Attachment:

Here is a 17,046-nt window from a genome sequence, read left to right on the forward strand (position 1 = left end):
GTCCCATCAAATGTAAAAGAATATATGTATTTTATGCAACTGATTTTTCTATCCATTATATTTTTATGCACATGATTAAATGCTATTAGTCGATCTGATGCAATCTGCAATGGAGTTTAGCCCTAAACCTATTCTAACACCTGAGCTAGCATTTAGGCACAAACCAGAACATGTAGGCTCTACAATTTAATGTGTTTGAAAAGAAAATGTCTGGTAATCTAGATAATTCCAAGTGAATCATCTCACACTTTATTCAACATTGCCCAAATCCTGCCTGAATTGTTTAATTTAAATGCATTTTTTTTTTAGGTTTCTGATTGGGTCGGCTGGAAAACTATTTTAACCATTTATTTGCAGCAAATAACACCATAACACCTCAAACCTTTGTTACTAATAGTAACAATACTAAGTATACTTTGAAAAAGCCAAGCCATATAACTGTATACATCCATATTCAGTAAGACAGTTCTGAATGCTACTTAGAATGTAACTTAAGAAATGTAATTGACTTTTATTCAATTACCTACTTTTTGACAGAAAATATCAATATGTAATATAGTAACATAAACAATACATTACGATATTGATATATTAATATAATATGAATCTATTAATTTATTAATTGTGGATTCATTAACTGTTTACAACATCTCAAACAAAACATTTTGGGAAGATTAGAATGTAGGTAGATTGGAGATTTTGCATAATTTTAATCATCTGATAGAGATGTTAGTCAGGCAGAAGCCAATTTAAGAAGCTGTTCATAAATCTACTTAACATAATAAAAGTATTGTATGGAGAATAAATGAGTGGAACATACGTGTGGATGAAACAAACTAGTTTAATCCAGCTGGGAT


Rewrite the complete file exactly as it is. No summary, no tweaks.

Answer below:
Here is a 17,046-nt window from a genome sequence, read left to right on the forward strand (position 1 = left end):
GTCCCATCAAATGTAAAAGAATATATGTATTTTATGCAACTGATTTTTCTATCCATTATATTTTTATGCACATGATTAAATGCTATTAGTCGATCTGATGCAATCTGCAATGGAGTTTAGCCCTAAACCTATTCTAACACCTGAGCTAGCATTTAGGCACAAACCAGAACATGTAGGCTCTACAATTTAATGTGTTTGAAAAGAAAATGTCTGGTAATCTAGATAATTCCAAGTGAATCATCTCACACTTTATTCAACATTGCCCAAATCCTGCCTGAATTGTTTAATTTAAATGCATTTTTTTTTTAGGTTTCTGATTGGGTCGGCTGGAAAACTATTTTAACCATTTATTTGCAGCAAATAACACCATAACACCTCAAACCTTTGTTACTAATAGTAACAATACTAAGTATACTTTGAAAAAGCCAAGCCATATAACTGTATACATCCATATTCAGTAAGACAGTTCTGAATGCTACTTAGAATGTAACTTAAGAAATGTAATTGACTTTTATTCAATTACCTACTTTTTGACAGAAAATATCAATATGTAATATAGTAACATAAACAATACATTACGATATTGATATATTAATATAATATGAATCTATTAATTTATTAATTGTGGATTCATTAACTGTTTACAACATCTCAAACAAAACATTTTGGGAAGATTAGAATGTAGGTAGATTGGAGATTTTGCATAATTTTAATCATCTGATAGAGATGTTAGTCAGGCAGAAGCCAATTTAAGAAGCTGTTCATAAATCTACTTAACATAATAAAAGTATTGTATGGAGAATAAATGAGTGGAACATACGTGTGGATGAAACAAACTAGTTTAATCCAGCTGGGAT